(Williams Theatre, Clawson Theatre)
(? - 1949)
Moroni and Harriet Clawson bought the Heiner Hotel in 1912. On 8 May 1917, Mr. Clawson applied for a picture show license for a theater with a stage on the main floor of the hotel.
"Milton Fry ran the hand-operated movie projector, and at times the movies were somewhat jerky or erratic. Sydney Heiner, born in 1914, remembers attending silent movies with captions at the Vallis. When a reel needed to be changed on the projector, the lights came on, and a young woman played piano music until the projector was ready.
"Before long films containing sound replaced silent movies; however, with the theater located next to the railroad tracks, when a train went through Morgan, the movies were once again silent as patrons could hear only the sound of the train. Sometimes this would happen three or four times during a show."1
After Moroni Clawson died in 1935 the hotel was sold to Virgil Stewart. Apparently the theater was remodeled and reopened on 4 September 1937 with the new name of "Vallis Theater".
"The new Vallis Theater opened Saturday with Metro Goldwyn Meyer picture, Born to Dance. For the comfort and convenience of its patrons, the Vallis has installed air conditioning, comfortable air inflated seats and an Intermountain research sound system. The theater will open every evening at seven. Milton Fry will be in charge of the operations. The furniture is of latest design. In every regard the entire building contains equipment and furnishings compared to those in the most up-to-date theater hotels and apartments in the West. It is beyond a doubt one of the best improvements made in Morgan. The winners of the contest to name the theater and hotel are Mable Welsh and Viola Porter Whitesides. They submitted the name "Vallis" which means Valley. They received a prize of $10.00 to be shared. Owners are Mr. and Mrs. Virgil Stewart."2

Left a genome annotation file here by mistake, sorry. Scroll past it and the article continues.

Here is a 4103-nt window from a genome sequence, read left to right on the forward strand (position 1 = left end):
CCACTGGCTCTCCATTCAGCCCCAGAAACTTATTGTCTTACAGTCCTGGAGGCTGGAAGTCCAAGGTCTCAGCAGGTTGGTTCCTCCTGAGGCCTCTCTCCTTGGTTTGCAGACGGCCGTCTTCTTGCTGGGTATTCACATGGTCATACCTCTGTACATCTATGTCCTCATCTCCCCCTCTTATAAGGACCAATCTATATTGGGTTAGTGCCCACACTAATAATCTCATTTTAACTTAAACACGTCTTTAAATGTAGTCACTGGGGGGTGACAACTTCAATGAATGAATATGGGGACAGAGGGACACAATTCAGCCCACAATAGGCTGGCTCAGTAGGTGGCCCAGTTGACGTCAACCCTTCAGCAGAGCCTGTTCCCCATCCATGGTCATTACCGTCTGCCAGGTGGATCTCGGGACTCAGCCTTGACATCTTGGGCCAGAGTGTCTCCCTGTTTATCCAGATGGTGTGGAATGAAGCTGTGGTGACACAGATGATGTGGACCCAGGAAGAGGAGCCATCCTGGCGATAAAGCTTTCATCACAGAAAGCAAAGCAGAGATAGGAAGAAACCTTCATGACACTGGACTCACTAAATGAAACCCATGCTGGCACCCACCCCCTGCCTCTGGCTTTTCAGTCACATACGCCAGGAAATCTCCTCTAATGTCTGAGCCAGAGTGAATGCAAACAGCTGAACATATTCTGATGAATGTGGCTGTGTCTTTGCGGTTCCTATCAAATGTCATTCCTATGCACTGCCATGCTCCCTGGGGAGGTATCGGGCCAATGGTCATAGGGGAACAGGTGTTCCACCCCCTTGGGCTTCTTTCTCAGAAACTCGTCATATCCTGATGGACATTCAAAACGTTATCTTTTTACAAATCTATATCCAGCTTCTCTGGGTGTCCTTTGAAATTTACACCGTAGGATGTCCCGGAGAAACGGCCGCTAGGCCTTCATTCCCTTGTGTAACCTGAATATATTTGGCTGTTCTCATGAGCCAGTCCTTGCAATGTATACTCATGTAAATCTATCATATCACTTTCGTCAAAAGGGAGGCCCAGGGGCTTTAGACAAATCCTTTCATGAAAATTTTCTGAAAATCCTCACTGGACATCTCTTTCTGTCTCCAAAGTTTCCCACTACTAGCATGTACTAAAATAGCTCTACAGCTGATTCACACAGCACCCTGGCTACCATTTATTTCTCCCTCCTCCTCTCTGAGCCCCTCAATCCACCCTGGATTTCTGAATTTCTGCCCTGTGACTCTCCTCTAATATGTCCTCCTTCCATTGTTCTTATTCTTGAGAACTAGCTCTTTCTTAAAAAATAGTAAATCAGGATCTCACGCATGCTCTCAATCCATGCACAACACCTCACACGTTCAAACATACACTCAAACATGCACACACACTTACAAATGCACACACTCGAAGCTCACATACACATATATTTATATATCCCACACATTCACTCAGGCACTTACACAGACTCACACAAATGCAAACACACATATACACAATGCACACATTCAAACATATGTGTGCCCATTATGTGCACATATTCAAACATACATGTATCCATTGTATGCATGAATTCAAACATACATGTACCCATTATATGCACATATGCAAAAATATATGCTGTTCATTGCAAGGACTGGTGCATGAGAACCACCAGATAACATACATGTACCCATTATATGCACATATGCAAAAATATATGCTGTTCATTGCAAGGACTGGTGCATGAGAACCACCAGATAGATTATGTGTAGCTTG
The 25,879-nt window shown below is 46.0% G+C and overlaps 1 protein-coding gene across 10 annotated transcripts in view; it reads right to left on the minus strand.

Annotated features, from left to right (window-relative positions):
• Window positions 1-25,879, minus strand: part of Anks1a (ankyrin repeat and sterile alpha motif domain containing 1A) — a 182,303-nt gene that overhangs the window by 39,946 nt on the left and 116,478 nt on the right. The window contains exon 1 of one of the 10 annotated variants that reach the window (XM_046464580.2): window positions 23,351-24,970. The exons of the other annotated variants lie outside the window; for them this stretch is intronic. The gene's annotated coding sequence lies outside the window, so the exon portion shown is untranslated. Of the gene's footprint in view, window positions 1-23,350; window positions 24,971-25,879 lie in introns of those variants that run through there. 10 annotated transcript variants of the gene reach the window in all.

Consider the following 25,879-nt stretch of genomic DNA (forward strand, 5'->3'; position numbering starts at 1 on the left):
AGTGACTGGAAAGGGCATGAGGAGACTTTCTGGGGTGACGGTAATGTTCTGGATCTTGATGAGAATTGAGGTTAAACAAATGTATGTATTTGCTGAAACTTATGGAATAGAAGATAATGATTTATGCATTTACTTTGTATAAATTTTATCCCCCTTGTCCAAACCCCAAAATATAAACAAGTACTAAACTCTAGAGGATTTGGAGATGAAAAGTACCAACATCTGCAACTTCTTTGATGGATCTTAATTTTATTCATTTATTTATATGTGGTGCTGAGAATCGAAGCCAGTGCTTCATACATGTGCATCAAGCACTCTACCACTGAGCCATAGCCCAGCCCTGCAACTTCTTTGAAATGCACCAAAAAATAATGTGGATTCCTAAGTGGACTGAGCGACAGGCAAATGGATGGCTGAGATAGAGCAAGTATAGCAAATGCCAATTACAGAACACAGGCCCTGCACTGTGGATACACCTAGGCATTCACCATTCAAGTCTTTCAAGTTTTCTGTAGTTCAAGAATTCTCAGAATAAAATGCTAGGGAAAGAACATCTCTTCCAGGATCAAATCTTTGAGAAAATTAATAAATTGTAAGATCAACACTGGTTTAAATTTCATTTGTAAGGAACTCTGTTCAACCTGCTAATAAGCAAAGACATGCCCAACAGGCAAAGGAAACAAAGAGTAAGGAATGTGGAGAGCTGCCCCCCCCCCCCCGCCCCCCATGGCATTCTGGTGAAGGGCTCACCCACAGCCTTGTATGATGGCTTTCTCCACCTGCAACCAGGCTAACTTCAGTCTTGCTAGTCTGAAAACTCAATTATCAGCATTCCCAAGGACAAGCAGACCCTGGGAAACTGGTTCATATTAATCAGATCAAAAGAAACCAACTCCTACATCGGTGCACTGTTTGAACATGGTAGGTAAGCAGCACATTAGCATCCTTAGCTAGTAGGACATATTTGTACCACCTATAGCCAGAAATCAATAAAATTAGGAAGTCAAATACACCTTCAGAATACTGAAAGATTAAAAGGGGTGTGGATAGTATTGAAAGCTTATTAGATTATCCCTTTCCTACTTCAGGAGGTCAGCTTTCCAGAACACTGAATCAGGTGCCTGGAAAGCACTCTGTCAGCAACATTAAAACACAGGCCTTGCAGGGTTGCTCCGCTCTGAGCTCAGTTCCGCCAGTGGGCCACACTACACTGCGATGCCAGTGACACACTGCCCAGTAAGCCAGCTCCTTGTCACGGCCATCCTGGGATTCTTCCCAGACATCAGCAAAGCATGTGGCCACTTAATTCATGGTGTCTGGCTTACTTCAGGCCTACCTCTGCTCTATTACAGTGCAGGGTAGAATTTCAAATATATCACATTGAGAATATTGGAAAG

In June 1945, Alva and Cecil Dearden leased the Vallis Theater, hiring local residents to operate it. The Vallis Theater closed on 12 August 1949 when the Deardens opened a modern movie theater in the Morgan Opera House.
In 1978 the Vallis Hotel was sold to William and Beverly Dahlquist and was converted into an apartment building.
The Vallis Hotel may later have been known as the Albert Williams building. The Albert Williams building had served as a movie theater and was later connected to the south end of the Valley Implement building at 408 East 125 North Street.3 During John Deere Days, Valley Implement would show movies about the most current farm equipment in the Vallis Theater.4
1. "Chapter 6: Commercial Activities and Services", A History of Morgan County, by Linda H. Smith, Utah State History Suite CD-ROM
2. A Morgan County Newspaper dated 9 September 1937
3. "Chapter 4: Political History", A History of Morgan County, by Linda H. Smith, Utah State History Suite CD-ROM
4. "Chapter 5: Development in a Pristine Valley", A History of Morgan County, by Linda H. Smith, Utah State History Suite CD-ROM